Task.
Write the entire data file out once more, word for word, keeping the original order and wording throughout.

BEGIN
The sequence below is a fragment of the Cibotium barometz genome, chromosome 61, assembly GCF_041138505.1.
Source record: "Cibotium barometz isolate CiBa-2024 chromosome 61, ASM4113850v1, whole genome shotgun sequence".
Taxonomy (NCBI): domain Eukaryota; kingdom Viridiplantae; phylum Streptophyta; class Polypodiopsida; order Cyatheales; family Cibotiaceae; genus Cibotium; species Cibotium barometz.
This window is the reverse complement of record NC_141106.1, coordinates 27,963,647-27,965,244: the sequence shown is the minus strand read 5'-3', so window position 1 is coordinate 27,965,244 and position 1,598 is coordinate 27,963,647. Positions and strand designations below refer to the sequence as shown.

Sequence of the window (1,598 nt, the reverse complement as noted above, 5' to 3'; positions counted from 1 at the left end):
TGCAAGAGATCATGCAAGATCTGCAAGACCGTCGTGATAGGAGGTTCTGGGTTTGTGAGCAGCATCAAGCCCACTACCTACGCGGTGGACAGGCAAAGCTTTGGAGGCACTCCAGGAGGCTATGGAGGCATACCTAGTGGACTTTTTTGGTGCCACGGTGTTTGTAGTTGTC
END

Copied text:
The sequence below is a fragment of the Cibotium barometz genome, chromosome 61, assembly GCF_041138505.1.
Source record: "Cibotium barometz isolate CiBa-2024 chromosome 61, ASM4113850v1, whole genome shotgun sequence".
Taxonomy (NCBI): domain Eukaryota; kingdom Viridiplantae; phylum Streptophyta; class Polypodiopsida; order Cyatheales; family Cibotiaceae; genus Cibotium; species Cibotium barometz.
This window is the reverse complement of record NC_141106.1, coordinates 27,963,647-27,965,244: the sequence shown is the minus strand read 5'-3', so window position 1 is coordinate 27,965,244 and position 1,598 is coordinate 27,963,647. Positions and strand designations below refer to the sequence as shown.

Sequence of the window (1,598 nt, the reverse complement as noted above, 5' to 3'; positions counted from 1 at the left end):
TGCAAGAGATCATGCAAGATCTGCAAGACCGTCGTGATAGGAGGTTCTGGGTTTGTGAGCAGCATCAAGCCCACTACCTACGCGGTGGACAGGCAAAGCTTTGGAGGCACTCCAGGAGGCTATGGAGGCATACCTAGTGGACTTTTTTGGTGCCACGGTGTTTGTAGTTGTC